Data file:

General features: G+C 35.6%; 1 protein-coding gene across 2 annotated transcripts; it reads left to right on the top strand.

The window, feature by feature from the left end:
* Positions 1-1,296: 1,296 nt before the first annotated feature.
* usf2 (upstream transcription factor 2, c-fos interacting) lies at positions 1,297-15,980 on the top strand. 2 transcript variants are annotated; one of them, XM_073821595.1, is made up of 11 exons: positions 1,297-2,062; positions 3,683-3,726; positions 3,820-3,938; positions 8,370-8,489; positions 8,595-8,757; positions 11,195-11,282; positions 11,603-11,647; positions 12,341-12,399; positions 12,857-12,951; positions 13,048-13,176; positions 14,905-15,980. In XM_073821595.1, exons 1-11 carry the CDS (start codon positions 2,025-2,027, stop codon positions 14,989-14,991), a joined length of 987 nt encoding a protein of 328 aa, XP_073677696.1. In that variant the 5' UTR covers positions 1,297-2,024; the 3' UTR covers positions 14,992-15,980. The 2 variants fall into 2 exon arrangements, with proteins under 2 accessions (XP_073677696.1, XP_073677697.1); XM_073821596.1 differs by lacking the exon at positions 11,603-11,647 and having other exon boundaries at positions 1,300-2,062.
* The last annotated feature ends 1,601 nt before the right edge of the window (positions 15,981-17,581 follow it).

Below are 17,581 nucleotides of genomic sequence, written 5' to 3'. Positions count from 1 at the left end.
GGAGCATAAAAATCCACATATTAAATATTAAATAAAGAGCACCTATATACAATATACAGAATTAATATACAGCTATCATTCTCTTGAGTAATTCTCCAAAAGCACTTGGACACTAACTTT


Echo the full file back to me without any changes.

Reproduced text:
General features: G+C 35.6%; 1 protein-coding gene across 2 annotated transcripts; it reads left to right on the top strand.

The window, feature by feature from the left end:
* Positions 1-1,296: 1,296 nt before the first annotated feature.
* usf2 (upstream transcription factor 2, c-fos interacting) lies at positions 1,297-15,980 on the top strand. 2 transcript variants are annotated; one of them, XM_073821595.1, is made up of 11 exons: positions 1,297-2,062; positions 3,683-3,726; positions 3,820-3,938; positions 8,370-8,489; positions 8,595-8,757; positions 11,195-11,282; positions 11,603-11,647; positions 12,341-12,399; positions 12,857-12,951; positions 13,048-13,176; positions 14,905-15,980. In XM_073821595.1, exons 1-11 carry the CDS (start codon positions 2,025-2,027, stop codon positions 14,989-14,991), a joined length of 987 nt encoding a protein of 328 aa, XP_073677696.1. In that variant the 5' UTR covers positions 1,297-2,024; the 3' UTR covers positions 14,992-15,980. The 2 variants fall into 2 exon arrangements, with proteins under 2 accessions (XP_073677696.1, XP_073677697.1); XM_073821596.1 differs by lacking the exon at positions 11,603-11,647 and having other exon boundaries at positions 1,300-2,062.
* The last annotated feature ends 1,601 nt before the right edge of the window (positions 15,981-17,581 follow it).

Below are 17,581 nucleotides of genomic sequence, written 5' to 3'. Positions count from 1 at the left end.
GGAGCATAAAAATCCACATATTAAATATTAAATAAAGAGCACCTATATACAATATACAGAATTAATATACAGCTATCATTCTCTTGAGTAATTCTCCAAAAGCACTTGGACACTAACTTT